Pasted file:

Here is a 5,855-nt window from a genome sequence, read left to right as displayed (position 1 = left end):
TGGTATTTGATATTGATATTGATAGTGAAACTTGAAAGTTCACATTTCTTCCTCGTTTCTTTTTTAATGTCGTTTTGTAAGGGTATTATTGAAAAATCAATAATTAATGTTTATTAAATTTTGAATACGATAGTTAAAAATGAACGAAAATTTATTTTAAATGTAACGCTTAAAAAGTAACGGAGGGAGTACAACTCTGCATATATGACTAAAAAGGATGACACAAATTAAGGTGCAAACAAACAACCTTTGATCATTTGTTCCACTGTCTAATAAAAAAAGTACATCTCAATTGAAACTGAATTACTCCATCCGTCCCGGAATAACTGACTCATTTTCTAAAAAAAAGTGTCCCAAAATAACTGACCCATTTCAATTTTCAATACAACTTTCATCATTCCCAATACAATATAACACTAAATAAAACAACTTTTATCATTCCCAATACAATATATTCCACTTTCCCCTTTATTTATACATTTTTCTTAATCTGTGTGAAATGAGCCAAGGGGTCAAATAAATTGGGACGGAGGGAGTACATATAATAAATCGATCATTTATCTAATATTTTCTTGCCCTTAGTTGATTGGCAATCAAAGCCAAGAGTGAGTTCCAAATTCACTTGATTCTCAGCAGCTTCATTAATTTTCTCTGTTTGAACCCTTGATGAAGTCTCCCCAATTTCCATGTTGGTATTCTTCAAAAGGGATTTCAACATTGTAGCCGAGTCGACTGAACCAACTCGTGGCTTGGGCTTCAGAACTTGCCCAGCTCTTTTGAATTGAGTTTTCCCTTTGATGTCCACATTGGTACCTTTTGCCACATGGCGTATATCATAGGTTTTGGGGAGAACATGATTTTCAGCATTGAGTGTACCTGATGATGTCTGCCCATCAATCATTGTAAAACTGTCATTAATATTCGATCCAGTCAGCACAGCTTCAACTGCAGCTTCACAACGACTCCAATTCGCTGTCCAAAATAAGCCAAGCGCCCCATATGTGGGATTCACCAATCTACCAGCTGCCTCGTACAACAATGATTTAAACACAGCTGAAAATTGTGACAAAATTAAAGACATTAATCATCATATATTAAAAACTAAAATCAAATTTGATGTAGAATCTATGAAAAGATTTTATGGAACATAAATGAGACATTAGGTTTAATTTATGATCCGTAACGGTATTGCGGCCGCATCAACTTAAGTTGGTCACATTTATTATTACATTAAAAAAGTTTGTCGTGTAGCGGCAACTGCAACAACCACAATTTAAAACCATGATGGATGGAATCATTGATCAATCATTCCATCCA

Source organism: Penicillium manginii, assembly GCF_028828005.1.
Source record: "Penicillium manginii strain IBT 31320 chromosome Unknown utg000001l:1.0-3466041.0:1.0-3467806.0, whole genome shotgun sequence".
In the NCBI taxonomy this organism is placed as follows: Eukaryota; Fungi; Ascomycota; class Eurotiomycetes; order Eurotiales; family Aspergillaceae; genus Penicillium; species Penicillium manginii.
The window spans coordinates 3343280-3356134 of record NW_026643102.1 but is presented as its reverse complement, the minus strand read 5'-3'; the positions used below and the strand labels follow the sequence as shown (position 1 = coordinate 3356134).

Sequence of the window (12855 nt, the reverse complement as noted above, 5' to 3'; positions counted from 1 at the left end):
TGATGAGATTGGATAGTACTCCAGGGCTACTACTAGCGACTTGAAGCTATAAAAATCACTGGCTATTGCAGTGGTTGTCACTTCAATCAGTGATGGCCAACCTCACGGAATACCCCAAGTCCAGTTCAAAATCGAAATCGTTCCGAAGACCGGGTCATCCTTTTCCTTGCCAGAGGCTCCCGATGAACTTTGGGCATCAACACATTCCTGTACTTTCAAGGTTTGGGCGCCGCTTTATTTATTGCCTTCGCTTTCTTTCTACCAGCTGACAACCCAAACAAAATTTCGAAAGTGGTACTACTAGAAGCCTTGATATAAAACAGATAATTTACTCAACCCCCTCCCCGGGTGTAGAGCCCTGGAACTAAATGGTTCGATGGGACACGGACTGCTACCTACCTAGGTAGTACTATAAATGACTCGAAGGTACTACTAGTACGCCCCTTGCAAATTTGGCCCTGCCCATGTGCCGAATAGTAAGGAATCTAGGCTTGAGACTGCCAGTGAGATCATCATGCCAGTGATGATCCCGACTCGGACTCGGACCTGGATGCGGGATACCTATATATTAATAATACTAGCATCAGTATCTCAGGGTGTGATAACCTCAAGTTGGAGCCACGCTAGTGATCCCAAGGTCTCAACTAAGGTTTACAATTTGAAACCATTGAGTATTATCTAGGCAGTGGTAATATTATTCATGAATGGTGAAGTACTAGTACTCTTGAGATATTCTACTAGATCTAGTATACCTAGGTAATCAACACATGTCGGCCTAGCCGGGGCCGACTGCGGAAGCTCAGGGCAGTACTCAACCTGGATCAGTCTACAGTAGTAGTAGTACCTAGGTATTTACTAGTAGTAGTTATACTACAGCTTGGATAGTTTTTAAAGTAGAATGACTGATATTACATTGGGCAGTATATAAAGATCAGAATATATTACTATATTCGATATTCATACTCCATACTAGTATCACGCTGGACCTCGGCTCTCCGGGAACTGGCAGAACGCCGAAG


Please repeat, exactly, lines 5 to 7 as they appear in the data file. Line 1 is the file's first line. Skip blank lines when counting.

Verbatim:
In the NCBI taxonomy this organism is placed as follows: Eukaryota; Fungi; Ascomycota; class Eurotiomycetes; order Eurotiales; family Aspergillaceae; genus Penicillium; species Penicillium manginii.
The window spans coordinates 3343280-3356134 of record NW_026643102.1 but is presented as its reverse complement, the minus strand read 5'-3'; the positions used below and the strand labels follow the sequence as shown (position 1 = coordinate 3356134).

Sequence of the window (12855 nt, the reverse complement as noted above, 5' to 3'; positions counted from 1 at the left end):